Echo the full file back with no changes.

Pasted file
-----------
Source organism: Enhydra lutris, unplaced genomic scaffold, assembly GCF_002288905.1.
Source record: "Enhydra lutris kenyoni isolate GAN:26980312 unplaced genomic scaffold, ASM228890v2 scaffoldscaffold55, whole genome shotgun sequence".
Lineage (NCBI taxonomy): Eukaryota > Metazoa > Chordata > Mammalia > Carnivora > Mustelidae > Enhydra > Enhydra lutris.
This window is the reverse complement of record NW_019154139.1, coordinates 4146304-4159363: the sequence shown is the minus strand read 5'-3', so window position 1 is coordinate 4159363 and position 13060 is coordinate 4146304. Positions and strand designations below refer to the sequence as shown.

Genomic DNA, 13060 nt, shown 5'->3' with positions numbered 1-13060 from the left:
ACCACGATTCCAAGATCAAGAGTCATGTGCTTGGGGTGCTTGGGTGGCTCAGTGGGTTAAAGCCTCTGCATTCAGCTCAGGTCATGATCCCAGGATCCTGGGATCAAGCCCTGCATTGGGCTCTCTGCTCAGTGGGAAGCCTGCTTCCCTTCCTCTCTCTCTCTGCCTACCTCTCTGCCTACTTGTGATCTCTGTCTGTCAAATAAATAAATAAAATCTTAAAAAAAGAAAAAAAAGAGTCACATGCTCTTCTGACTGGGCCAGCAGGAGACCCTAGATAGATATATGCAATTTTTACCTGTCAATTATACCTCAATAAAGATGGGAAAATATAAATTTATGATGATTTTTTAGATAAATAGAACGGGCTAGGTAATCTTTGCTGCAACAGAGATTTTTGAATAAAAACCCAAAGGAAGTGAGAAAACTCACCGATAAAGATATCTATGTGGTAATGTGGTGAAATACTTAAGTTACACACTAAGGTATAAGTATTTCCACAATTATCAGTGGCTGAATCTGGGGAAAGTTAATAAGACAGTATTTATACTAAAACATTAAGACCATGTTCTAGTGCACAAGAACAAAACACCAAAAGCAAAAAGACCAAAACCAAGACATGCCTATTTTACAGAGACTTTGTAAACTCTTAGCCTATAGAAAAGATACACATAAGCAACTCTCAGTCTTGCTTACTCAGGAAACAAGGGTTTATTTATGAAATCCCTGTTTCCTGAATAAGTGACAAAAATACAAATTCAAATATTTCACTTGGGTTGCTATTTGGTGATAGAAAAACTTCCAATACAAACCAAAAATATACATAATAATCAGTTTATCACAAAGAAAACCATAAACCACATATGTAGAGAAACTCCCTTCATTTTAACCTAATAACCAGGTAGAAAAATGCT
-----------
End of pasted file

Source organism: Enhydra lutris, unplaced genomic scaffold, assembly GCF_002288905.1.
Source record: "Enhydra lutris kenyoni isolate GAN:26980312 unplaced genomic scaffold, ASM228890v2 scaffoldscaffold55, whole genome shotgun sequence".
Lineage (NCBI taxonomy): Eukaryota > Metazoa > Chordata > Mammalia > Carnivora > Mustelidae > Enhydra > Enhydra lutris.
This window is the reverse complement of record NW_019154139.1, coordinates 4146304-4159363: the sequence shown is the minus strand read 5'-3', so window position 1 is coordinate 4159363 and position 13060 is coordinate 4146304. Positions and strand designations below refer to the sequence as shown.

Genomic DNA, 13060 nt, shown 5'->3' with positions numbered 1-13060 from the left:
ACCACGATTCCAAGATCAAGAGTCATGTGCTTGGGGTGCTTGGGTGGCTCAGTGGGTTAAAGCCTCTGCATTCAGCTCAGGTCATGATCCCAGGATCCTGGGATCAAGCCCTGCATTGGGCTCTCTGCTCAGTGGGAAGCCTGCTTCCCTTCCTCTCTCTCTCTGCCTACCTCTCTGCCTACTTGTGATCTCTGTCTGTCAAATAAATAAATAAAATCTTAAAAAAAGAAAAAAAAGAGTCACATGCTCTTCTGACTGGGCCAGCAGGAGACCCTAGATAGATATATGCAATTTTTACCTGTCAATTATACCTCAATAAAGATGGGAAAATATAAATTTATGATGATTTTTTAGATAAATAGAACGGGCTAGGTAATCTTTGCTGCAACAGAGATTTTTGAATAAAAACCCAAAGGAAGTGAGAAAACTCACCGATAAAGATATCTATGTGGTAATGTGGTGAAATACTTAAGTTACACACTAAGGTATAAGTATTTCCACAATTATCAGTGGCTGAATCTGGGGAAAGTTAATAAGACAGTATTTATACTAAAACATTAAGACCATGTTCTAGTGCACAAGAACAAAACACCAAAAGCAAAAAGACCAAAACCAAGACATGCCTATTTTACAGAGACTTTGTAAACTCTTAGCCTATAGAAAAGATACACATAAGCAACTCTCAGTCTTGCTTACTCAGGAAACAAGGGTTTATTTATGAAATCCCTGTTTCCTGAATAAGTGACAAAAATACAAATTCAAATATTTCACTTGGGTTGCTATTTGGTGATAGAAAAACTTCCAATACAAACCAAAAATATACATAATAATCAGTTTATCACAAAGAAAACCATAAACCACATATGTAGAGAAACTCCCTTCATTTTAACCTAATAACCAGGTAGAAAAATGCT